There will be threats and risks to you and your family during any emergency, disaster or “grid-down” event. This is the second article in a series designed to help you systematically identify those threats and risks, then rate them according to the potential affect they can have on your family. Once that is established it makes it clear what your preparedness priorities are (or should be) and how to make your plan.
In the previous article in this series, I introduced the Threat Matrix and ran through a brief exercise on how to use it. The value in such a valid and reliable systematic approach to defining and identifying threat potential is without equal. If you don’t know and understand the threats you will face, how do you ever expect to properly prepare for them? If you haven’t read the first article I would highly suggest you do so now. <Click to read the article now>
Here is the Threat Matrix that I introduced previously –
In the exercise in the previous article I asked you to just guess when rating the “Probability” and “Severity” aspects of the chart. Now I will give you some concrete definitions to go by. You can use mine or use them to give you ideas on developing your own definitions. Either way, once you are done, you will have a valid, reliable, and consistent approach to defining risks and threats.
The next chart gives you clear definitions of the potential “Severity” or impact of the event –
The next chart gives you guidance on step #1, listing and rating each threat or risk that you perceive you are facing –
Here is your homework assignment, list each threat and risk that you feel you, your family, your group or community will face during emergencies, disasters or “grid-down” events. Then rate each item for probability and severity. Add the two numbers together and divide by 2 for the “Final Rating” in the worksheet.
Yeah, I know. It looks like a bunch of school work. And you are right, it is “prepper” school work. If you didn’t learn valid and reliable ways to properly assess risks and threats how else would you do it? Seriously!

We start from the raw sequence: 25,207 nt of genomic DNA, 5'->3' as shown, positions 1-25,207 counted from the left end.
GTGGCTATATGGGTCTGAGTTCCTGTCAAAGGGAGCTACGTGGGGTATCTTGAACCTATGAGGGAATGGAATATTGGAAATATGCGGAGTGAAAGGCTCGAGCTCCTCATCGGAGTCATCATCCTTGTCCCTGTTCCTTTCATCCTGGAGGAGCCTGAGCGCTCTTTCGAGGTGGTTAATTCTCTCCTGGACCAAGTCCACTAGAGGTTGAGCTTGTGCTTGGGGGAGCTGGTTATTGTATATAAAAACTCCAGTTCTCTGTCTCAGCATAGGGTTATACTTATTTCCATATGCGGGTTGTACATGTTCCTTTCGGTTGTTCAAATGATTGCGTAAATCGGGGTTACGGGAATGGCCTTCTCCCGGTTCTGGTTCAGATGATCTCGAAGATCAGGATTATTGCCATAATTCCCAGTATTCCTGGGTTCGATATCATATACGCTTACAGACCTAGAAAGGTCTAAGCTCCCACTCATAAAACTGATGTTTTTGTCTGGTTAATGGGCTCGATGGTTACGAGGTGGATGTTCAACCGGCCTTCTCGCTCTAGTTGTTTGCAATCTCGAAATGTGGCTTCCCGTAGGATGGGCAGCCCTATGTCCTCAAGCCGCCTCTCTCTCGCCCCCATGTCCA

Now, one more piece of the puzzle before I close this article, the mitigation that should take place for each category of risk and threat that appear in the pretty colored Threat Matrix.
Concern Level and Mitigation Efforts to be taken –
Little: Maintain awareness of these events, their timing and potential to move-up the scale should be reviewed and discussed regularly. A plan should be developed and discussed identifying the events and the potential trigger points that could move them to a more severe or higher probability rating and the resulting impact. These potential events should be formally reviewed at least every 3 – 4 months for movement; weekly in times of emergencies, disasters or “grid-down” events.
Moderate: A written plan for corrective action must be completed within 60 days, mitigation begun within 6 months and completed within 12 months. The action plan must include steps to avoid the potential for serious injury, disability and the potential for death for the more significant events. A written plan should be developed identifying the potential trigger points that could move them to a more severe or higher probability rating and the resulting impact. These potential events should be reviewed at least monthly for movement; weekly in times of emergencies, disasters or “grid-down” events.
Serious: Corrective action must be taken quickly and decisively within 30 days to prevent significant sickness, injury or to cope with significant infrastructure break-down. Monthly status monitoring of these potential events must take place. A written plan on the criteria and trigger points must be developed for steps to take should the situation worsen. Additional correction actions to be taken must be implementable within 24-hours should a situation worsen. These potential events should be reviewed at least monthly for movement; daily in times of emergencies, disasters or “grid-down” events.
Critical: Immediate corrective action required within 10 days to prevent immediate or imminent death or permanently disabling injury. Daily status monitoring of these potential events by leadership must take place. A written plan on the criteria and trigger points must be developed for steps to take should the situation worsen. Steps to take must be written and made known to all family/team/group/community members. Actions to be taken must be implementable within an hour should a situation worsen. These potential events should be reviewed at least weekly for movement; at least daily in times of emergencies, disasters or “grid-down” events.
I hope this has helped you understand how risk & threat assessment can help you think clearly, rationally and logically when it comes to prepping. With this system you can correctly figure out what your biggest threat/risk is, how likely it is to occur, how severe of an impact it will have on your family and what to do about it.
In the next article in this series I will present my top nine risks or threats that I feel are worth identifying and rating in the Threat Matrix. Then I will explain how to “mitigate” the risk or threat. Look for this coming article, it will be worth the time to read!
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